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Synthetic Panics

thoughts on the book of that name by Philip Jenkins

by Ballard Quass, the Drug War Philosopher




July 16, 2023

am trudging through "Synthetic Panics" by Philip Jenkins, not because it is poorly written but because it is so chockful of highly irritating examples of how Drug Warriors twist and spin facts that it alternately maddens and depresses me. I've just arrived at the part where Drug Warriors in the 1980s - with plenty of help from tabloid television - are blaming "designer drugs" for every problem in the world, a craze that resulted in the anti-scientific outlawing of all sorts of potential godsends that might have a similar chemical structure to currently outlawed drugs. (It was this hysteria that has helped keep MDMA out of the hands of soldiers with PTSD now for the last 35 years.)

I wanted to collect my thoughts at this point, however, halfway through this torturous reading assignment, and report the overall philosophical truths that I have learned so far from the work.

If one thing stands out at once, it is the anti-scientific nature of these drug panics.

Consider: If a drug to treat obesity manifested bad side effects at a certain dose in certain patients, we would not conclude that the drug has no potential uses whatsoever. We would rather conclude, scientifically, that this particular use pattern is not ideal.

But if a psychoactive drug manifests (or even SEEMS to manifest) bad side effects in certain users, we do not even INQUIRE what dose they were using. We simply conclude that the drug has no positive uses for anyone, anywhere, at any time, ever, and that all users are abusers and are subject to the same downsides as the worst-case scenario.

This is superstition, not science. In fact, it is Christian Science, the religion of Mary Baker Eddy that tells us that drugs are bad. It is mere ideology, whose goal is to parlay all the negative side effects of psychoactive drugs into a sweeping condemnation of those drugs, rather than to assess the drugs' potentials on a cost-benefit basis. In fact, a cost-benefit analysis is impossible for the Drug Warrior, first because they deny that psychoactive drugs can have any desirable benefits, and second because they know nothing about the goals and desires of the user and therefore cannot assess the amount of pharmacological risk that would be rational for someone to assume who is attempting to achieve such goals and desires, without which, for aught we know, they may not even consider life worth living.

The laws that result from such biases harshly censor scientists, keeping them from developing treatments and cures for everything from Alzheimer's to autism, especially as many of the persecuted drugs in question grow new neurons in the brain. Yet the Drug Warrior fails to realize that they are shooting themselves in the foot with their crackdowns. When they go to their parents' bedside and try to comfort them over their dementia, the Drug Warrior will never realize that they have helped ensure that their parent would suffer the hell that they are experiencing, by their offspring's anti-scientific condemnation of so-called "drugs." Drug warriors like this offspring have outlawed all the drugs that could help their parents, either symptomatically or as potential cures.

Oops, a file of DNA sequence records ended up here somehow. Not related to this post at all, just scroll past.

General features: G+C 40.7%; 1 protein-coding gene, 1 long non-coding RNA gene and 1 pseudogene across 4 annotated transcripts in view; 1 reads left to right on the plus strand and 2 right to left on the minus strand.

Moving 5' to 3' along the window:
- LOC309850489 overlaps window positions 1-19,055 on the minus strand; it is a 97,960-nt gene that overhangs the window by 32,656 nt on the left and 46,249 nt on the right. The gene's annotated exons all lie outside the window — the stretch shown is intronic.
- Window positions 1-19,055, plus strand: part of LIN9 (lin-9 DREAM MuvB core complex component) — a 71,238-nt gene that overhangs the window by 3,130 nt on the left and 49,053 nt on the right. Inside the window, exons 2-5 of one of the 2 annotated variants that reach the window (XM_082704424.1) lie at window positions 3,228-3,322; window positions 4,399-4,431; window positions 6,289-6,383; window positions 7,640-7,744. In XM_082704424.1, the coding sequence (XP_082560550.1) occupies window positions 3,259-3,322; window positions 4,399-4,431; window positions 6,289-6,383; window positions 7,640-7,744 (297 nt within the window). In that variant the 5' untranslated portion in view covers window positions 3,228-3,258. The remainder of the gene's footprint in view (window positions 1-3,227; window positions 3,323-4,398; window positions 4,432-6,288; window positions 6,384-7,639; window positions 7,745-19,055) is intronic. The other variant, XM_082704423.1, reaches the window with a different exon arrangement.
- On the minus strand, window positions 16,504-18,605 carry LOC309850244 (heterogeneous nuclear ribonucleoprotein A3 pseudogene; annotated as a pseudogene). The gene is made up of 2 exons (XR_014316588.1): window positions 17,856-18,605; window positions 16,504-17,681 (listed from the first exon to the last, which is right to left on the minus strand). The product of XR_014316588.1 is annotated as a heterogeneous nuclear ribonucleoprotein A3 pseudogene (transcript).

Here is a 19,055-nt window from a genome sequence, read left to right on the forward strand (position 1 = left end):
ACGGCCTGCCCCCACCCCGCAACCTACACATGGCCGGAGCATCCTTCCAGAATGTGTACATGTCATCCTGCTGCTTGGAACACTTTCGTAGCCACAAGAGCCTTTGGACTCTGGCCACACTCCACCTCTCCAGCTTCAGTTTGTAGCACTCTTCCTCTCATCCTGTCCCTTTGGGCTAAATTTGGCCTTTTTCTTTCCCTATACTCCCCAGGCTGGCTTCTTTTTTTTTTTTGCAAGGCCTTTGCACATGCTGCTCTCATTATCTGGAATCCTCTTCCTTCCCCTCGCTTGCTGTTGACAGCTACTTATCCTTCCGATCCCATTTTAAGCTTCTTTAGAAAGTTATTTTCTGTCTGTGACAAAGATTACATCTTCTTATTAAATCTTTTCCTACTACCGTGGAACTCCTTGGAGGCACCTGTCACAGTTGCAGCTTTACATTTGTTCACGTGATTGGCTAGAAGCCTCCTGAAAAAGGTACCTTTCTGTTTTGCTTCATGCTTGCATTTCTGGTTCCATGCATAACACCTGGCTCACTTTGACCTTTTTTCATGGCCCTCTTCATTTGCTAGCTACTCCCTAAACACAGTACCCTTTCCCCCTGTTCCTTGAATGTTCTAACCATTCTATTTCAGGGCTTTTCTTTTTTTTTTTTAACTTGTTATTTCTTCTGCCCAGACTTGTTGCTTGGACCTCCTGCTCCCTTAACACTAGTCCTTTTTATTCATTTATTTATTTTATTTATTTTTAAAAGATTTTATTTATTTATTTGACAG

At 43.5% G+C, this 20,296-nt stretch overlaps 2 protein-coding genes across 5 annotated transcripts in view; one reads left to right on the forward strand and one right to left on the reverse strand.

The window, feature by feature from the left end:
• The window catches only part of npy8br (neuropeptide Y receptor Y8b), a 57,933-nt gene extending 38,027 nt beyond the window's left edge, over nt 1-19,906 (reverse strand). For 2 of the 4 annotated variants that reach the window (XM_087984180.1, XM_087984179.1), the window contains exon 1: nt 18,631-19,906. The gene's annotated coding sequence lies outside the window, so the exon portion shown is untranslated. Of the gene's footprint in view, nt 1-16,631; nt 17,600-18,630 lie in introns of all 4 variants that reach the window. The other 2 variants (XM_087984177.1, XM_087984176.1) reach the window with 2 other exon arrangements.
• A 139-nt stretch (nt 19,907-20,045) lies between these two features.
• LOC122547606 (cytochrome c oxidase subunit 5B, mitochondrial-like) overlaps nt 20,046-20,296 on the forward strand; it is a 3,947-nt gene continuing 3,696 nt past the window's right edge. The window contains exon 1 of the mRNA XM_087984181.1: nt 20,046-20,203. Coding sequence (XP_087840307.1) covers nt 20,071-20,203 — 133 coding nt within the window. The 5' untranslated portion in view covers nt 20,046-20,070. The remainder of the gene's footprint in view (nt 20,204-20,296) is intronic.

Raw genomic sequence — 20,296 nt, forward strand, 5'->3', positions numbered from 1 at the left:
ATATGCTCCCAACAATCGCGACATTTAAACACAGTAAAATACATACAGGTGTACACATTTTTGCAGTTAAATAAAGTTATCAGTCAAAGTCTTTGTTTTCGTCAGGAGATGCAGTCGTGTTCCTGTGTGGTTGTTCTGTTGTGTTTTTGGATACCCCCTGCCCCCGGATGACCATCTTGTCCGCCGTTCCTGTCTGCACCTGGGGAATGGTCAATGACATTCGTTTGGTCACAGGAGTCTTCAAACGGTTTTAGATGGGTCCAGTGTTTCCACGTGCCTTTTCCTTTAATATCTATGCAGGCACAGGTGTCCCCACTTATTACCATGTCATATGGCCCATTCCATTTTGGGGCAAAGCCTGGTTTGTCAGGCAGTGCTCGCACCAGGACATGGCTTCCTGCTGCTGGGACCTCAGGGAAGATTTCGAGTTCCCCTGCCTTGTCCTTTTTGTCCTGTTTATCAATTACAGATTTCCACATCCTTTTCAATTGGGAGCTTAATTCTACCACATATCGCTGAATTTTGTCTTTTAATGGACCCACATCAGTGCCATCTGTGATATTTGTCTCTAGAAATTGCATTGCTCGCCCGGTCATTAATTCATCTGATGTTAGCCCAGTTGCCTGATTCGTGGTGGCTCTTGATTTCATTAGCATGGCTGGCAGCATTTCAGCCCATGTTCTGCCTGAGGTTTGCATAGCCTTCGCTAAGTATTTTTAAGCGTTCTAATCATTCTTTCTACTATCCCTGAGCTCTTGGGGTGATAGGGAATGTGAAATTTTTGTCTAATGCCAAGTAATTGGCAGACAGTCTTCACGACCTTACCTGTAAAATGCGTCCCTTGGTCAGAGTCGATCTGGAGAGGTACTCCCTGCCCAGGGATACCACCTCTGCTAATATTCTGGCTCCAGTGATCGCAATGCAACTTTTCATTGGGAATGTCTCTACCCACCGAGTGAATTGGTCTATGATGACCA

Why? Because the Drug Warrior takes the astoundingly anti-scientific position that drugs may be judged by their worst possible use and that the only job of drug researchers is to identify harms. This is why almost all academic papers on drugs on Academia.edu are about misuse and abuse, never about potential positive uses. We know, for example, that morphine can bring about a surreal appreciation of Mother Nature in the properly disposed user (see Poe's story "Tale of the Ragged Mountains") and it is a commonplace that psychedelics can vastly increase one's appreciation of music. But researchers are in no hurry to capitalize on these aspects of the drugs because science is ideological today: its job is to demonize psychoactive drugs, not to present them honestly and thereby encourage (horror of horrors) actual use.

And so Drug Warriors never talk about safe use. Never. They talk instead about complete abstention, as if they envision a day when no one on earth will ever again seek pharmacological self-transcendence. Not only is this never going to happen, but it never should happen. The Vedic-Hindu religion was inspired by the use of psychoactive medicine. Plato's philosophy of the afterlife was inspired by the psychedelic kykeon at Eleusis. William James' ideas about ultimate reality were inspired by his use of laughing gas and related substances. And the Inca and Maya attributed divine status to coca and shrooms respectively. Even Thomas Jefferson and Ben Franklin enjoyed the metaphysical insights provided by smoking opium.